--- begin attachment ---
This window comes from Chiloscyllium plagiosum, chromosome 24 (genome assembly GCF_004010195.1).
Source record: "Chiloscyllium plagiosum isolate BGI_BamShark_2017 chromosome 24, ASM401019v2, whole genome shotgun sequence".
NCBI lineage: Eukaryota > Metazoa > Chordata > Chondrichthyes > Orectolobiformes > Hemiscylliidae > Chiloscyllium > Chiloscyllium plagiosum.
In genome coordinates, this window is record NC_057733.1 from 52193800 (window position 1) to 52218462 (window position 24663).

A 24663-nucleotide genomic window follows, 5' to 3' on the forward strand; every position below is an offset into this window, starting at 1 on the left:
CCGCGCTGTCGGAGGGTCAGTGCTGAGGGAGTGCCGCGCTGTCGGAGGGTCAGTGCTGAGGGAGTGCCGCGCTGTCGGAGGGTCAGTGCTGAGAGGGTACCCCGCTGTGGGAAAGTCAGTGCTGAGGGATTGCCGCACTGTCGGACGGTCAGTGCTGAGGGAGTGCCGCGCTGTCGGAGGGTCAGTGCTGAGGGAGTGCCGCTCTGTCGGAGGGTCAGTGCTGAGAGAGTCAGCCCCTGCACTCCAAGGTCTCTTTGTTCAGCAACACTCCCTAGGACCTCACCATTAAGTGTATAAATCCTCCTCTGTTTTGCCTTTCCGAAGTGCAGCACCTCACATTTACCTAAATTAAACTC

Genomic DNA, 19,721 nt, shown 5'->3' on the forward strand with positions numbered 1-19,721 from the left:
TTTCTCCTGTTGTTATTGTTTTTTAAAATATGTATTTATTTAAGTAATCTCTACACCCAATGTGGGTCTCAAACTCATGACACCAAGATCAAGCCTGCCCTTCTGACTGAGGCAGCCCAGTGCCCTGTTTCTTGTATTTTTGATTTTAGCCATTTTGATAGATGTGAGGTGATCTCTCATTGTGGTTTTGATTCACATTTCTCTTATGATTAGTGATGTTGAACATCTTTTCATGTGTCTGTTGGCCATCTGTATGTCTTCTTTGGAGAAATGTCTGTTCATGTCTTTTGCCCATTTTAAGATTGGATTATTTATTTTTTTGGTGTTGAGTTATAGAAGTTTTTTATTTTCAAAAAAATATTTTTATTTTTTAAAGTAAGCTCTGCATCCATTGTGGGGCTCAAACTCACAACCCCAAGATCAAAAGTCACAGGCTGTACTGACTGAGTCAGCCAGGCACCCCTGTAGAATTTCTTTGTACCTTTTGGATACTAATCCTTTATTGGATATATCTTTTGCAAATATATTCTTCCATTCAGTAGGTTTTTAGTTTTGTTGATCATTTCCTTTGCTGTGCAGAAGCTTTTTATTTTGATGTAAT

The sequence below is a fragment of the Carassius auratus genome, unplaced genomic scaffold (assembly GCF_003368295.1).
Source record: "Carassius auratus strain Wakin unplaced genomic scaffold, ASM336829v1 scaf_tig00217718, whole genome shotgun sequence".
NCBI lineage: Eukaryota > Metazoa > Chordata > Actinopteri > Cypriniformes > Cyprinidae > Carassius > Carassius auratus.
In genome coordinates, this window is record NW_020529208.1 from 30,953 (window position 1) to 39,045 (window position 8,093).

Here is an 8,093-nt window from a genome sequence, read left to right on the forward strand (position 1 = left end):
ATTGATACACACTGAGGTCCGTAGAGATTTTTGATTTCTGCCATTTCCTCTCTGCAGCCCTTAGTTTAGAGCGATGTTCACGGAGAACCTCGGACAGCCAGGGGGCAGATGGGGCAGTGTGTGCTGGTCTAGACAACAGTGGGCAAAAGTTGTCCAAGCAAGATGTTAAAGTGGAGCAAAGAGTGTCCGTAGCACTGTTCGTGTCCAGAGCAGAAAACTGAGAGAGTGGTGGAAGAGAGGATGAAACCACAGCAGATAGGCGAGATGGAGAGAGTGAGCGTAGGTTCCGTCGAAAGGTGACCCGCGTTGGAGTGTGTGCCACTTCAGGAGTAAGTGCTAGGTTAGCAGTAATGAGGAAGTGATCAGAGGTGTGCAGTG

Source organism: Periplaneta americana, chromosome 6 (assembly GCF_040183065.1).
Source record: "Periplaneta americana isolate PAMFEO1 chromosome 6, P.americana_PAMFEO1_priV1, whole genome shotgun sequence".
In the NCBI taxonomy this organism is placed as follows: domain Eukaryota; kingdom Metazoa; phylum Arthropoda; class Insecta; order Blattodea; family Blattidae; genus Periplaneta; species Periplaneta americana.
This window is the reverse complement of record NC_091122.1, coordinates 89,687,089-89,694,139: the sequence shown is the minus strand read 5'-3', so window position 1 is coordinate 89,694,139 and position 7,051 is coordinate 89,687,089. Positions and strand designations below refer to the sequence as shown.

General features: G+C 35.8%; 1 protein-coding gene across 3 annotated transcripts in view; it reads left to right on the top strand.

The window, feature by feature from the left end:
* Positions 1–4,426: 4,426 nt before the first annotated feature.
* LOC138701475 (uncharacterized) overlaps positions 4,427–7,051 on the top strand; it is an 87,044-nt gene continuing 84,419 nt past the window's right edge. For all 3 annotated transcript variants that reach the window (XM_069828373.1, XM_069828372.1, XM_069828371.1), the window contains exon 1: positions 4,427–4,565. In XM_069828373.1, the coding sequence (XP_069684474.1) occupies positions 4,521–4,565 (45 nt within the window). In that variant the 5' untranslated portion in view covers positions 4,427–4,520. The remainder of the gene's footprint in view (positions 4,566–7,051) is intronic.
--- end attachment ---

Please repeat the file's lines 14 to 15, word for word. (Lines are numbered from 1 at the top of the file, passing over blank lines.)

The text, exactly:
ATTGATACACACTGAGGTCCGTAGAGATTTTTGATTTCTGCCATTTCCTCTCTGCAGCCCTTAGTTTAGAGCGATGTTCACGGAGAACCTCGGACAGCCAGGGGGCAGATGGGGCAGTGTGTGCTGGTCTAGACAACAGTGGGCAAAAGTTGTCCAAGCAAGATGTTAAAGTGGAGCAAAGAGTGTCCGTAGCACTGTTCGTGTCCAGAGCAGAAAACTGAGAGAGTGGTGGAAGAGAGGATGAAACCACAGCAGATAGGCGAGATGGAGAGAGTGAGCGTAGGTTCCGTCGAAAGGTGACCCGCGTTGGAGTGTGTGCCACTTCAGGAGTAAGTGCTAGGTTAGCAGTAATGAGGAAGTGATCAGAGGTGTGCAGTG

Source organism: Periplaneta americana, chromosome 6 (assembly GCF_040183065.1).